I should say this, however, before I go on. In the metro station stop for the Louvre there are ersatz displays of works of art ON THE PLATFORM. There is a little Venus de Milo on the platform. I'd like to see that in New York. Oh sure some of our stations manage not to have the mosaics defaced, but can you image what would happen if
there was even a fake Statue of Liberty on the platform? Well, I don't want to, but I'm fairly sure that some poor emergency doctor would be involved at some point and that's all I'm saying. So even the Parisian metro is a unique and civilized experience.

So while the Place de la Concorde is lovely with a view of the Champs Elysees and Cleopatra's Needle, the Tuileries could use a lot of work. But even when I had to hobble through that fucker, the Louvre has restored my good feelings about Paris.

The late Richard Jeni believed that there is a neurochemical reaction that caused people to say stupid things to the MacDonald's drive in servers. I believe that there is a neurochemical reaction that makes people in museums assholes. Not all of them. Some, a very chosen few, are immune.

Not surprisingly this epidemic of assholery coincides with the proliferation of the audio tours. While I talked about my dislike of audio tours in my first set of Paris posts, I need to revisit this issue.
Umberto Eco in his essay "Travels in Hyperreality" condemned amusement parks like Disney World for essentially making attendees into machines. He didn't address the passive nature of the customers (sitting calmly as they are ferried through a "small world"), but the parks essentially regulate and therefore homogenize the experience (to his way of thinking). It seems to me that audio guides are far more effective in terms of giving a homogenized experience and, just for added fun, denigrates great works of art to boot. They direct passive museum goers to what works have been deemed the most important and instead of encouraging the goers to seek out the works that are the most provocative to them and just look. Art should be an interactive experience in which the viewer not only learns to really look at something directly (without the gaze of a camera lens), but also examines one's self. Why is the Lo Zoppo painting of the Virgin and Infant depicting the Virgin's exposed nipple as she breastfeeds Jesus is so shocking to me? Instead you have goers who simply walk through museums plugged into headsets trying desperately to quickly "get" the importance of works of art.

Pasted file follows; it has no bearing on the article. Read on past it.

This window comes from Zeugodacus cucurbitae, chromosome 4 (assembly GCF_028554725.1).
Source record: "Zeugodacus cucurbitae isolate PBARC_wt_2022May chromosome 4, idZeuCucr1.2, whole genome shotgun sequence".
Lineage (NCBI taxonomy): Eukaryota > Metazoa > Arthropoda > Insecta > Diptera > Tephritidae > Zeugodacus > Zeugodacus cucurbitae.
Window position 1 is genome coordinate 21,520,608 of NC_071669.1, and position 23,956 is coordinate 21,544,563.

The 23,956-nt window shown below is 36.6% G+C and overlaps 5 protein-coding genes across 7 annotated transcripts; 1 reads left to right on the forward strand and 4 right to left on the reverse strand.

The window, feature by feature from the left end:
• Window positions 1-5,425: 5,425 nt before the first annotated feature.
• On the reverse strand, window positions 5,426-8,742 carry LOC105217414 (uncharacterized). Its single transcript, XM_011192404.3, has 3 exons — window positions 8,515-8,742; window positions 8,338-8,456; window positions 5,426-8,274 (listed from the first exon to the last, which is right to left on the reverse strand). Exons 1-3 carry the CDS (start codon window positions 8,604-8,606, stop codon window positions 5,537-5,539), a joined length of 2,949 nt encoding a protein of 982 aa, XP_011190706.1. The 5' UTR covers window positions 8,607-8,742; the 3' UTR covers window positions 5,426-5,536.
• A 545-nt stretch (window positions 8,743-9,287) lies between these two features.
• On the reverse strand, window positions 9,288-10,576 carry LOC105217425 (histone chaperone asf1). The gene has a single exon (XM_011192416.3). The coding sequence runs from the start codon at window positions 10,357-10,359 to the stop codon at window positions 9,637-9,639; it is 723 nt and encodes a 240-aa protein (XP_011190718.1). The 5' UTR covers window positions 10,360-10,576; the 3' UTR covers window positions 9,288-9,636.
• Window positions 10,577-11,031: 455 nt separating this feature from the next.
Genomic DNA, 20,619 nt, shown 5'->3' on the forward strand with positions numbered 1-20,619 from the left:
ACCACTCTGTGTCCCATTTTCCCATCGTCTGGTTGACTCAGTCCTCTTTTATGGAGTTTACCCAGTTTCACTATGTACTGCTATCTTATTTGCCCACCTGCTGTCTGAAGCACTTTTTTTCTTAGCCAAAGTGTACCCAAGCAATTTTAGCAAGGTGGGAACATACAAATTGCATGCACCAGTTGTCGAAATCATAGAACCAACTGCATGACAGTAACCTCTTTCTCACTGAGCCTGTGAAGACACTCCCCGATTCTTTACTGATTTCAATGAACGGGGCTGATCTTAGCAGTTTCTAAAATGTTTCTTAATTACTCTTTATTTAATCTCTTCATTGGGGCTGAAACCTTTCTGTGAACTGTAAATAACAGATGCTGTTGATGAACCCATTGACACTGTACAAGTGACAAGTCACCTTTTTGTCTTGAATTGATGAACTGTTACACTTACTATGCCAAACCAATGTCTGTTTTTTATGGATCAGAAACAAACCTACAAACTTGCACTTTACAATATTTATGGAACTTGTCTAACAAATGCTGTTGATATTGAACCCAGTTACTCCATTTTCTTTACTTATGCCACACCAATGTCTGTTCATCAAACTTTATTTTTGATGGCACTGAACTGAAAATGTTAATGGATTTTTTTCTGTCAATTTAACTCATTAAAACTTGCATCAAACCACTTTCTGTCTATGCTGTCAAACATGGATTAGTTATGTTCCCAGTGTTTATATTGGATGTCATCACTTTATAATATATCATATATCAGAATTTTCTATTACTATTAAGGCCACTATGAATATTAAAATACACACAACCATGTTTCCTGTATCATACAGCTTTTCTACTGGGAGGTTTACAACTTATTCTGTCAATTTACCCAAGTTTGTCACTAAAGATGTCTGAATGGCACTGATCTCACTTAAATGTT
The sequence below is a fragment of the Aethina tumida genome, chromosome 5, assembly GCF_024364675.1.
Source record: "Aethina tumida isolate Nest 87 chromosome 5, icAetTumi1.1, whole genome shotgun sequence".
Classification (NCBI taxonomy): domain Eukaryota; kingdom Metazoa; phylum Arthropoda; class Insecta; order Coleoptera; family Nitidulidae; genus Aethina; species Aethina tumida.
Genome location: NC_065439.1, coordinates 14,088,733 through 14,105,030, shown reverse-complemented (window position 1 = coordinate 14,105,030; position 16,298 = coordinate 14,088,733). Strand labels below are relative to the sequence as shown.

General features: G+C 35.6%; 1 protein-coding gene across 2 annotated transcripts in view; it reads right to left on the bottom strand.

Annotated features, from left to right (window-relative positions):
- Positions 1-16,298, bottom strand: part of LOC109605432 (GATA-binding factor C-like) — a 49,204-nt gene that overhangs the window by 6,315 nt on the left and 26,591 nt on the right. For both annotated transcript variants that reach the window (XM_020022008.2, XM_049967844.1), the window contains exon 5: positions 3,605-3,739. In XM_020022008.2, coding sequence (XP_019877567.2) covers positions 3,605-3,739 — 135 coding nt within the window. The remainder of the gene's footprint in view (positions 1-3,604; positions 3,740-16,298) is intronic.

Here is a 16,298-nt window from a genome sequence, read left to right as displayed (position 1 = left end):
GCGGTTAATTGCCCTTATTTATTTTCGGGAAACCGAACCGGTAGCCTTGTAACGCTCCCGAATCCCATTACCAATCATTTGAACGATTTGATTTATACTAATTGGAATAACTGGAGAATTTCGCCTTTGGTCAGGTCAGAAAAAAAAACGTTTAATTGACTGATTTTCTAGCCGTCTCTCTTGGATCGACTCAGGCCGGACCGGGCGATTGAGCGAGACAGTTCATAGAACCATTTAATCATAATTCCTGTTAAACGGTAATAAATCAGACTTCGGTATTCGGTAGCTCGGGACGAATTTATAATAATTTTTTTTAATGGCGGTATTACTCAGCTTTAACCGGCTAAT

To some degree the argument for audio tours is, for me, a similar argument to those made for "condensed classics." One of the pro condensed arguments is,
"Well, reading an abridged version/listening to an audio tour may lead the person to become more interested and investigate further on his/her own" or that it makes the art less "difficult" and easier to understand thus encouraging intimidated viewers to have their first positive experiences which will lead, hopefully, to more involved experiences. Essentially what it comes down to is this: most of these people want to appear to be cultured the easy way. They want to "learn" what they should say about art to look erudite when they go back to tell their friends about their Louvre experience at the next cocktail party. They want to have a clue about what the subversive lesbian content of Jane Austen's Emma might be so they can intimidate friends with their pseudo intellectual prowess.

If that's your goal, don't even bother going into a museum and getting in my way. Seriously. If that's what you want you can get that from any number of books or websites. The goal of art is to be a unique exchange between the artist and the viewer. When I walked into the D'orsay I was shocked to find out I can identify an Ingres and an artist of the "Ingres school" with just a glance, but then I have to ponder what is it about the imitator that gives him away? What does the Ingres painting have that fascinates me? But there is no quick way to do this. One must really look and ponder and, worst of all, think. But the Da Vinci Code audio tour is not about helping "the masses" appreciate art. It's about giving them a simple streamlined generic passive experience of one of the most magnificent museums.

Aside from the marauding assholes with audio tours clapped to their head trying to hit the "right" works of art before running to the next event, I found myself frustrated with the Louvre. Perhaps it was because I wanted to see too much, and there was much that I sacrificed, but I found myself annoyed and for the first time wondering, "Why am I here?" I should not doubt my presence in the Louvre. It is meant to restore my faith, but instead it reaffirmed my deep and abiding hate of Americans. I come to Paris to get away from you fuckers not listen to you chat on your cellphone about, "Yeah, I'm by the Mona Lisa. Uh huh. Well can you hear me now?" After about four hours I was about to leave hot and tired and disenchanted, when I went to the special Praxitele
exhibit where I discovered Phyrne (actually a nickname that means toad), a famous Greek courtesan who adjusted her price according to how she felt about the customer.

There is something about statues, how someone can look at a hunk of rock and have the vision and skill to make it so delicate and alive that one expects the statue to suddenly blink and stretch and reach for a towel. Each step you take around the statue gives you a different experience. And if it's a statue of a famous Greek courtesan, well, that just makes the whole hot sweaty tired experience worth a few more steps on sore feet.

So after 5 and a half hours in the Louvre, I decided it was time to step back into the sunshine even though I had to behind many works that I wanted to revisit. I pondered perhaps going back on Sunday, but somehow I couldn't justify spending another day in the Louvre. After all, I had already seen these works once, and there were lots of places in Paris that I hadn't seen once. Like the Musee Rodin, Les Invalides, and the Eiffel Tower.

Regardless, it was time to seek out a cafe and relax for a bit.

Be Just and Fear Not
"Do you know what the most terrifying thing is? It's fear." Peeping Tom

This filmmaker is making a documentary about "What is scary?" All you have to do is call this toll-free number: 1 (877) 250-8285 and after the introductory message, answer the question, "What is scary?"

I will be calling in, but here is my answer in written form, which is my performed medium.

"What do you see when you're in the dark and the demons come?" In the Line of Fire